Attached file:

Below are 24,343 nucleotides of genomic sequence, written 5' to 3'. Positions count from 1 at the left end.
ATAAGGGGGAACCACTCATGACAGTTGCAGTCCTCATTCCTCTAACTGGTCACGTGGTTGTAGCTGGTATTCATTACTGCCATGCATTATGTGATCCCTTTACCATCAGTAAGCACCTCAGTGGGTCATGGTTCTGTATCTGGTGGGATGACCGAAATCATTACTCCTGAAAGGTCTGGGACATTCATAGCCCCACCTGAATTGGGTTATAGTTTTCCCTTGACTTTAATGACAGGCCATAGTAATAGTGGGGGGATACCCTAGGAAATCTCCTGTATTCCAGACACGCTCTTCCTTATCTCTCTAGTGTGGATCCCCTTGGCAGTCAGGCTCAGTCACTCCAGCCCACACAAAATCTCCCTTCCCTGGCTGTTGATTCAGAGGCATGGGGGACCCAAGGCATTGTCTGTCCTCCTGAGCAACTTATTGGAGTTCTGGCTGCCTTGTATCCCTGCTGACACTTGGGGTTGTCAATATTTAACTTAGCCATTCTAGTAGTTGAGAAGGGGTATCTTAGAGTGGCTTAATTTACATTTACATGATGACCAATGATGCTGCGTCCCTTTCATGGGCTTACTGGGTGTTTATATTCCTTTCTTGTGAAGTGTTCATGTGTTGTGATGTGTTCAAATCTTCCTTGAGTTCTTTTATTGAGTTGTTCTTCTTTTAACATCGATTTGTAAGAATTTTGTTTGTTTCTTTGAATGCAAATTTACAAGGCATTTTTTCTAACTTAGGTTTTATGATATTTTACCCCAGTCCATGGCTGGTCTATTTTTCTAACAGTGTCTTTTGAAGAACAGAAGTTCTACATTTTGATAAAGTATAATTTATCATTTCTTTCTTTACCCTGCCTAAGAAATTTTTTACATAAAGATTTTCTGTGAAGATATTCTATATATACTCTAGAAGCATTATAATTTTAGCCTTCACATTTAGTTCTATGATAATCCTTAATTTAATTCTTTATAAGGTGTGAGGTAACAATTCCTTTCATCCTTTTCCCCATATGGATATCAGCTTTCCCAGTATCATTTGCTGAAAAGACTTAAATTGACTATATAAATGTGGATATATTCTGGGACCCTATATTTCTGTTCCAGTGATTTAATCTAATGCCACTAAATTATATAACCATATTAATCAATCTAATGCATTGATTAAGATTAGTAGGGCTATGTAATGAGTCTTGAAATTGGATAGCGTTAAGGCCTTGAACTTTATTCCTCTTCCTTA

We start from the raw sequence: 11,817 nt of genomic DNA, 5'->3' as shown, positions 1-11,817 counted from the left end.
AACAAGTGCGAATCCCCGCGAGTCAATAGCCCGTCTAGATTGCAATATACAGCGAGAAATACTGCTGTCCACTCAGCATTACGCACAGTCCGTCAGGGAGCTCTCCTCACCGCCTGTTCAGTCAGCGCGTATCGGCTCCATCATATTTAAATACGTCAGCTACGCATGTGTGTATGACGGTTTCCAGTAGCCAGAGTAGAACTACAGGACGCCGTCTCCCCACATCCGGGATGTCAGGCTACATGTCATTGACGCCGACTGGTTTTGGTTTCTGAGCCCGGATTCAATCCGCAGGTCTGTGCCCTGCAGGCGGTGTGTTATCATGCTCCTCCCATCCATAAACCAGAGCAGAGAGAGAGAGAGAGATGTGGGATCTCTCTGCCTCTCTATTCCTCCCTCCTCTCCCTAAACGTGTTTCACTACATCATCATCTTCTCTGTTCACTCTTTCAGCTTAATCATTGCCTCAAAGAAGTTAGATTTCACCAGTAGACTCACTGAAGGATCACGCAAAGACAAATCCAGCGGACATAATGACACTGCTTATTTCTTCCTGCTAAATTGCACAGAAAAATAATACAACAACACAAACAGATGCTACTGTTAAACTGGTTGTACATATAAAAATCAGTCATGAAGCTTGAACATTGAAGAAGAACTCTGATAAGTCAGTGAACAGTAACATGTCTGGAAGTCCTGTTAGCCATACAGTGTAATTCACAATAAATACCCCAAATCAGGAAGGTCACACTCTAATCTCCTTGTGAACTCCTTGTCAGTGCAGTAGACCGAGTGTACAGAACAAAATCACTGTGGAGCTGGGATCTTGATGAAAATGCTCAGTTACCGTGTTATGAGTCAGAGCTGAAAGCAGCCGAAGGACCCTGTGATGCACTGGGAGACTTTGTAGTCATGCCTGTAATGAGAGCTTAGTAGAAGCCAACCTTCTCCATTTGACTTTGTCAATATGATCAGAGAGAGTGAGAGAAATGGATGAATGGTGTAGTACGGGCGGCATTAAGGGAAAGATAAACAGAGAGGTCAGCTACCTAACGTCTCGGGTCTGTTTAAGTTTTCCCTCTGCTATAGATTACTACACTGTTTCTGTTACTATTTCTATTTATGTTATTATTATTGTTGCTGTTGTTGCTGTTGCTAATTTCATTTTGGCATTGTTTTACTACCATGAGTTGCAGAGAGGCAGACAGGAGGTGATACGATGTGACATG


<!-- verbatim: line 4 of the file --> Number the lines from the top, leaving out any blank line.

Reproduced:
AACAAGTGCGAATCCCCGCGAGTCAATAGCCCGTCTAGATTGCAATATACAGCGAGAAATACTGCTGTCCACTCAGCATTACGCACAGTCCGTCAGGGAGCTCTCCTCACCGCCTGTTCAGTCAGCGCGTATCGGCTCCATCATATTTAAATACGTCAGCTACGCATGTGTGTATGACGGTTTCCAGTAGCCAGAGTAGAACTACAGGACGCCGTCTCCCCACATCCGGGATGTCAGGCTACATGTCATTGACGCCGACTGGTTTTGGTTTCTGAGCCCGGATTCAATCCGCAGGTCTGTGCCCTGCAGGCGGTGTGTTATCATGCTCCTCCCATCCATAAACCAGAGCAGAGAGAGAGAGAGAGATGTGGGATCTCTCTGCCTCTCTATTCCTCCCTCCTCTCCCTAAACGTGTTTCACTACATCATCATCTTCTCTGTTCACTCTTTCAGCTTAATCATTGCCTCAAAGAAGTTAGATTTCACCAGTAGACTCACTGAAGGATCACGCAAAGACAAATCCAGCGGACATAATGACACTGCTTATTTCTTCCTGCTAAATTGCACAGAAAAATAATACAACAACACAAACAGATGCTACTGTTAAACTGGTTGTACATATAAAAATCAGTCATGAAGCTTGAACATTGAAGAAGAACTCTGATAAGTCAGTGAACAGTAACATGTCTGGAAGTCCTGTTAGCCATACAGTGTAATTCACAATAAATACCCCAAATCAGGAAGGTCACACTCTAATCTCCTTGTGAACTCCTTGTCAGTGCAGTAGACCGAGTGTACAGAACAAAATCACTGTGGAGCTGGGATCTTGATGAAAATGCTCAGTTACCGTGTTATGAGTCAGAGCTGAAAGCAGCCGAAGGACCCTGTGATGCACTGGGAGACTTTGTAGTCATGCCTGTAATGAGAGCTTAGTAGAAGCCAACCTTCTCCATTTGACTTTGTCAATATGATCAGAGAGAGTGAGAGAAATGGATGAATGGTGTAGTACGGGCGGCATTAAGGGAAAGATAAACAGAGAGGTCAGCTACCTAACGTCTCGGGTCTGTTTAAGTTTTCCCTCTGCTATAGATTACTACACTGTTTCTGTTACTATTTCTATTTATGTTATTATTATTGTTGCTGTTGTTGCTGTTGCTAATTTCATTTTGGCATTGTTTTACTACCATGAGTTGCAGAGAGGCAGACAGGAGGTGATACGATGTGACATG